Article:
Corruption and murder reigns supreme in Mustafa Abbas's new movie.
He may have had a film screened at the Cannes Film Festival last year but for Mustafa Abbas there is nothing like showing your latest creation to an audience at home.
"It's a wonderful feeling to see the reaction of the people who live and work in the same environment as you because they can see the film in perspective," he said after the second screening of his latest film, Rain.
"The Alley was shown at Cannes, but people abroad don't know or feel the pressures or challenges we face here.
"Raising funds is the biggest issue. Let's face it, it's an expensive business, and people want to invest in something which guarantees income.
"However, you can have money and resources in the world but to make a good film we also need a good number of talented filmmakers."
The story of a corrupt Dubai-based organisation, Rain follows company lieutenant Timothy Raynard who is sent to pick up a package from a girl who is mysteriously killed as he approaches. Raynard then becomes a target himself, as it soon transpires the girl is the boss's daughter.
But he later discovers the person was actually an assassin sent to kill him during his pick-up and now he has to find out why.
"The biggest challenge for me creatively while making this film was the mood I should set it in. My other films, 100 Miles, and The Alley, came to me naturally because I decided to have the graphic novel-feel with the witty dialogue and shadowy lighting.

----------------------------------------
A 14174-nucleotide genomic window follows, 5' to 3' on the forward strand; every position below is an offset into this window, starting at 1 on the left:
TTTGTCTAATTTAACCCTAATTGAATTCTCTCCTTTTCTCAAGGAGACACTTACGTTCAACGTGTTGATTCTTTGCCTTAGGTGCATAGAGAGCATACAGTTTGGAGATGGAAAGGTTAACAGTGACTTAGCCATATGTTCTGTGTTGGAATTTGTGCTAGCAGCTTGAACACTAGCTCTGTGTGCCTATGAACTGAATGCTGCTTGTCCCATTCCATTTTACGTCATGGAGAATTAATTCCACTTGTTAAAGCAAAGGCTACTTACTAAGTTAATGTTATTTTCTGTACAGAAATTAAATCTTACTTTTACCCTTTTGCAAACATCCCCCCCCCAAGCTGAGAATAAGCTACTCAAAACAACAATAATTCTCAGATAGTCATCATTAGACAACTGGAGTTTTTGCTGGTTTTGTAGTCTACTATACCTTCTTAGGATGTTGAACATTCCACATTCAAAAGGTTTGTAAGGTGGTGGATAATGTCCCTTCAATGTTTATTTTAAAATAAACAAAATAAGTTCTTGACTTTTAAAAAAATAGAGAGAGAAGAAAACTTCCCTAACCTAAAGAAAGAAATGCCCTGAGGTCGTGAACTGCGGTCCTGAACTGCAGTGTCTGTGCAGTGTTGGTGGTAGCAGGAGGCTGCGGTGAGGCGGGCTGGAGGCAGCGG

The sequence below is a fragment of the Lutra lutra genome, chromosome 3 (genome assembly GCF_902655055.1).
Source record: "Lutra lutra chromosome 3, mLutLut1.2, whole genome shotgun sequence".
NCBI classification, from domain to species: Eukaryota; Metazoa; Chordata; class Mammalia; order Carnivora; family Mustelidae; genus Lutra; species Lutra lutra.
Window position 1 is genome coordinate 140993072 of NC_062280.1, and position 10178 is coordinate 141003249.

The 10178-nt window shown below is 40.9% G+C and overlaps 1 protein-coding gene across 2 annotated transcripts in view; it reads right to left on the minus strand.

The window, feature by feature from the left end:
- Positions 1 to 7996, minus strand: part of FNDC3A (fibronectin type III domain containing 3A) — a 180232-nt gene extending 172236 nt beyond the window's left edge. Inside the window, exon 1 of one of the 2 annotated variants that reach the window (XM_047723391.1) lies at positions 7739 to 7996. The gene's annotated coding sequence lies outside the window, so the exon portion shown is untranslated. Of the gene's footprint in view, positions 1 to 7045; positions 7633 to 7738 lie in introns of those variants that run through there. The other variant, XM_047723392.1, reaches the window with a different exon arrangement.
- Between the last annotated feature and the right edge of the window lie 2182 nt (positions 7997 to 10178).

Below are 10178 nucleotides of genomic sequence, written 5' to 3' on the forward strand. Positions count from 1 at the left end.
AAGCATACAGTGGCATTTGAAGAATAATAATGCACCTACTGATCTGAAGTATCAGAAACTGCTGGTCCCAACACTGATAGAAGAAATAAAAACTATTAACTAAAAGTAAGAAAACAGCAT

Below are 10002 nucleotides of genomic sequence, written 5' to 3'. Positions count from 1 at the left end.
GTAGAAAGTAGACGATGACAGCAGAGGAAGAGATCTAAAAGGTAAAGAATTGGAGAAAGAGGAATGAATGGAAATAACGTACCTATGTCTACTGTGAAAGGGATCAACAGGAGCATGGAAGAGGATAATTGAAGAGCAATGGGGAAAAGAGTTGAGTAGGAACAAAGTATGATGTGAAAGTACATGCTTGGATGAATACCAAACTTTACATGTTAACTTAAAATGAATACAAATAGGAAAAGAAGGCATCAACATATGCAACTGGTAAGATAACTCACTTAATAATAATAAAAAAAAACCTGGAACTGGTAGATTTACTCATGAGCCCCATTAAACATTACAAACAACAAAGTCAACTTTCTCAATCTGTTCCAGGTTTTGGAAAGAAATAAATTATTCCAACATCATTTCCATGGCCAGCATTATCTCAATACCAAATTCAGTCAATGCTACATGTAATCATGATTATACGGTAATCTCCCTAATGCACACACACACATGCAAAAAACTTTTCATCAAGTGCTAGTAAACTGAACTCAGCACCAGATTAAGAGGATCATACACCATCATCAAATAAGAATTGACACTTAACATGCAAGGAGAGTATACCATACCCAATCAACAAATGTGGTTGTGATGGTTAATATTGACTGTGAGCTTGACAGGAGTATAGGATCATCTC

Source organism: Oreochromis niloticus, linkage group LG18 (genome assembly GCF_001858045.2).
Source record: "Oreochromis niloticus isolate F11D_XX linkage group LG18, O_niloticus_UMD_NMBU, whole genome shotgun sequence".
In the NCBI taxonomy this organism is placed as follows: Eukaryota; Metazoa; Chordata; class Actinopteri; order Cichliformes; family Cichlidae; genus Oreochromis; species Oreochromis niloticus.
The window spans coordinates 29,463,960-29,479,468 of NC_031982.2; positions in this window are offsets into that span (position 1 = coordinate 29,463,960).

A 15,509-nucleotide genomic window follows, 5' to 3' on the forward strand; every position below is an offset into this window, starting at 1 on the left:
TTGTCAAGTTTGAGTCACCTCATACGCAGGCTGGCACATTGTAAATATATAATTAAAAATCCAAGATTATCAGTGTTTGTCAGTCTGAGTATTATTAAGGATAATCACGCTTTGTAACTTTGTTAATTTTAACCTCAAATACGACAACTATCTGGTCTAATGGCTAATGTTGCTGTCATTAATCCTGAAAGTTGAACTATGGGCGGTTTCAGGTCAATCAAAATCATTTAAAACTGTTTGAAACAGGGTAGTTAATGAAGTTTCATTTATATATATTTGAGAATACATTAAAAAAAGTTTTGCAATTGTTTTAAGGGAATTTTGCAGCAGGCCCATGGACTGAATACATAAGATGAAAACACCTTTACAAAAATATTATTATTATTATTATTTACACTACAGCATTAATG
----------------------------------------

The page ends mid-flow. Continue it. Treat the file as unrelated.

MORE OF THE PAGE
"But with Rain I took a different direction with more of a reality feel to it."
Making films means making memories according to Abbas, who recalls his time on the set.
"The funniest moment for me while shooting was when the boss, played by Bryan MacKenzie, an awesome theatre actor, is asked, 'How do you know where it is?' And the right answer was 'That's not important.' But he forgot his line and jokingly said, 'Because I put it there,' It took me a good couple of minutes to stop laughing."
Rain stars David Chant, Bryan MacKenzie, Zoë Richards, and Monyca Giles.
"Finding actors in Dubai is not an easy task, but even harder is picking actors who 'feel' the part they are playing.
"They say 'don't cast actors, cast relationships.' I pick actors I can be myself with, people I can communicate easily with and vice versa."
Starting out at 12 years old, Abbas has already experienced a fair amount when it comes to the world of film. But happy to share, he said if he had to tell a first-time filmmaker anything it would be to listen.
"Listening is the key to success. Listen to all kinds of criticism, even from people who don't particularly understand your style, or people have no idea what they're talking about. Because as they say, success is a journey and not a destination."